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From the suspension bridge at Elk Falls Provincial Park, Campbell River

 

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A great rainy day diversion: Campbell River Museum

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Fabulous, fresh fare at Dick’s Fish & Chips in Campbell River

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Spring hiking at Mount Washington ski hill near Courtenay. Okay, the boardwalk is a little buried in snow here

Spring Road Trip to Tucson, Arizona

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Sonoran Desert landscape in Tucson, Arizona

With winter persisting well into April in Calgary, it was definitely time for a spring road trip to the U.S. southwest and its warming sun. The destination this time was all the way south to Tucson, Arizona—a trip involving plentiful hiking, eating and drinking.

But as they say, the journey is often as important as the destination. So before I delve more deeply into Tucson eats and drinks over the coming weeks, here’s a pictorial sampling of road life on the three-day route down and on the way back.

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Road trip breakfast of chilaquiles at MartAnne’s Burrito Palace in Flagstaff, Arizona

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Early April snowstorm in Flagstaff (elevation 7,000 feet), 2 hours north of Phoenix

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Hanging out with the cool coffee crowd at Lux Central in Phoenix

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Two jumpers in the Wave Cave near Apache Junction, east of Phoenix

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Peeking into the kitchen at Porter’s Cafe in Superior, Arizona

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Open-pit mine south of Superior, Arizona

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Outside Oracle Patio Cafe in Oracle, Arizona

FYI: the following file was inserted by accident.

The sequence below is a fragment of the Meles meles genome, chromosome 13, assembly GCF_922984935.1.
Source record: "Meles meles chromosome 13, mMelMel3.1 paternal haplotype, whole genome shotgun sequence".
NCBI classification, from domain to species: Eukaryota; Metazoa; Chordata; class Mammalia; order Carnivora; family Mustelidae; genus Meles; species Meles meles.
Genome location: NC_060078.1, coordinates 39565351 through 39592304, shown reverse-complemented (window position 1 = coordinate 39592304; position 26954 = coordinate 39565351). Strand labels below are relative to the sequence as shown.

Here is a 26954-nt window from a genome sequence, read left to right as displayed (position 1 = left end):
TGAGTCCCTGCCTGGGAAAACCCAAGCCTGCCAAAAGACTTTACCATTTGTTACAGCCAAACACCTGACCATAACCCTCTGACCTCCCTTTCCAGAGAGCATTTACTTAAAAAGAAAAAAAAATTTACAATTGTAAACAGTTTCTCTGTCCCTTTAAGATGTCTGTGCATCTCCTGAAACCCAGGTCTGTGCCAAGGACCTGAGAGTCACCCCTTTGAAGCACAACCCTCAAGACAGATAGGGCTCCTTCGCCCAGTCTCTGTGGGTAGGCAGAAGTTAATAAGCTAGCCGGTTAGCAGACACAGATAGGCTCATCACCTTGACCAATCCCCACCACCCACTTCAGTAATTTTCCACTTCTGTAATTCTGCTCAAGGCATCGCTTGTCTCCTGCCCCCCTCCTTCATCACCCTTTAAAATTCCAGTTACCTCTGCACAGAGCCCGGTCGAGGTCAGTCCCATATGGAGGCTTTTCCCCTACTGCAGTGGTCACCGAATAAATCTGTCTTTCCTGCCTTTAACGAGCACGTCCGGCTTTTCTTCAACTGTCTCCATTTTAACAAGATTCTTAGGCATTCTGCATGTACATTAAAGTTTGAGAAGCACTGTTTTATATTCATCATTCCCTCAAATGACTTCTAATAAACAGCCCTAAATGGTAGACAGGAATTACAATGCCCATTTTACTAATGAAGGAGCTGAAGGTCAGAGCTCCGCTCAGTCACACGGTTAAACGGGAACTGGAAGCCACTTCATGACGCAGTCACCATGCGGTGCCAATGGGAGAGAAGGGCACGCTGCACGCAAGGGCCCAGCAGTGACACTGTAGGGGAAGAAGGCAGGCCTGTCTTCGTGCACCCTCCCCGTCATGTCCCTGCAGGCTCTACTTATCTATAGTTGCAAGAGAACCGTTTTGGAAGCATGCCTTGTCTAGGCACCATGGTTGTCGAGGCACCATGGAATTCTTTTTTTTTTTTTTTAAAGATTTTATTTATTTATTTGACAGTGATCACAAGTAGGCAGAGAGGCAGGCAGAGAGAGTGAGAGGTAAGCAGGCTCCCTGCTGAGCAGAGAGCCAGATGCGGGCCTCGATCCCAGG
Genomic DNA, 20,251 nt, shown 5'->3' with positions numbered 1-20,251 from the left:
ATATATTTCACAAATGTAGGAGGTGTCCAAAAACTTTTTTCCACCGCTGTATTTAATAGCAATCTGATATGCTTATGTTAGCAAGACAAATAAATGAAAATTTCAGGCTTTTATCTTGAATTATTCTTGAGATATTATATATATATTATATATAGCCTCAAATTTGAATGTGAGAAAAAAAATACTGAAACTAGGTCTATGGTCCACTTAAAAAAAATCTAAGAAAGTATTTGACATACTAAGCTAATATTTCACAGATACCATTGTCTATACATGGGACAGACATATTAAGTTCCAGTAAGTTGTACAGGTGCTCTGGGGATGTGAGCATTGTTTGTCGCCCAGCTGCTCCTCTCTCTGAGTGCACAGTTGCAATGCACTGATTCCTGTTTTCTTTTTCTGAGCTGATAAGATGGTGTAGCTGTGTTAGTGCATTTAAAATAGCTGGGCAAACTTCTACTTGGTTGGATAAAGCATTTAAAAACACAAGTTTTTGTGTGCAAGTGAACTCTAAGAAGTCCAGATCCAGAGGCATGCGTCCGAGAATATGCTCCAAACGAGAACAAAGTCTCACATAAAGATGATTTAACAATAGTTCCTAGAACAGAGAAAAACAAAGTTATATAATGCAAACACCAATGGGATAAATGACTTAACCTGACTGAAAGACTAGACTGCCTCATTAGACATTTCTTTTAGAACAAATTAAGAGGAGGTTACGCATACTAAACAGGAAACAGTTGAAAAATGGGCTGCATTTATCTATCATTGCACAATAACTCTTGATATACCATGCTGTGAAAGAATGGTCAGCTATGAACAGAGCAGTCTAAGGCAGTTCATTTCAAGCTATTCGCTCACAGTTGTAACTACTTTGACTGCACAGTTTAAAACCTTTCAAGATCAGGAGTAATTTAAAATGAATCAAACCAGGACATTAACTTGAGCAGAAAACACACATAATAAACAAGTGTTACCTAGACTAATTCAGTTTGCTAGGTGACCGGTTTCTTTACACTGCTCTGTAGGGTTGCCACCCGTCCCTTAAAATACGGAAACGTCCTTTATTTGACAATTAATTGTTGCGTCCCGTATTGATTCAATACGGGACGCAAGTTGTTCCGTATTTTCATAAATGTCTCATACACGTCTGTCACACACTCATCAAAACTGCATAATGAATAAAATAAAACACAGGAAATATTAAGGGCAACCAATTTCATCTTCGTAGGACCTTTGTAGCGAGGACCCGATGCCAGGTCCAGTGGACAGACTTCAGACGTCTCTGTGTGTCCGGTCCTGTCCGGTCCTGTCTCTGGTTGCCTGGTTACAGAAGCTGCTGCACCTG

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Chalet Village Motel in Oracle, Arizona

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Aquarium fish at the Desert Museum in Tucson

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Sculpture in Metal Arts Village, Tucson

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Homeward bound: Lunch line at colourful Lone Star Taqueria in Salt Lake City

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Tacos Antojitos Naucalpan in tiny Hamer, Idaho: There’s no place like it

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Run by the incomparable Carmen

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Tesla super charging station in whistlestop Lima, Montana on the I-15

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Hills outside one of my favourite U.S. towns, Dillon, Montana

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Hitchin Post, Melrose, Montana

Kickstarting the Day in Ketchum, Idaho

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Bigwood Bread Bakery adds a full menu to its baked goods in Ketchum, Idaho

I’m always a sucker for a good bakery. Especially if it also serves meals featuring fresh-from-the-oven breads and buns.

So I’m happy to discover not one but two Bigwood Bread Bakery locations in the little resort community of Ketchum, Idaho. Besides baking excellent hand-formed, naturally leavened loaves of, say, sourdough or vitagrain, Bigwood also makes breakfast sandwiches, house-made granola and steel-cut oatmeal with gingersnap walnut crumble.

Of course, I have to try something different—a warm croissant cradling a centre of bacon and gooey cheese. Good stuff.

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This gooey, cheesy croissant  hits the spot

Bigwood Bread Bakery
380 East Avenue and 271 Northwood Way, both in Ketchum, Idaho
Daily 8 am-3 pm, with 2:30 pm closing at Northwood location.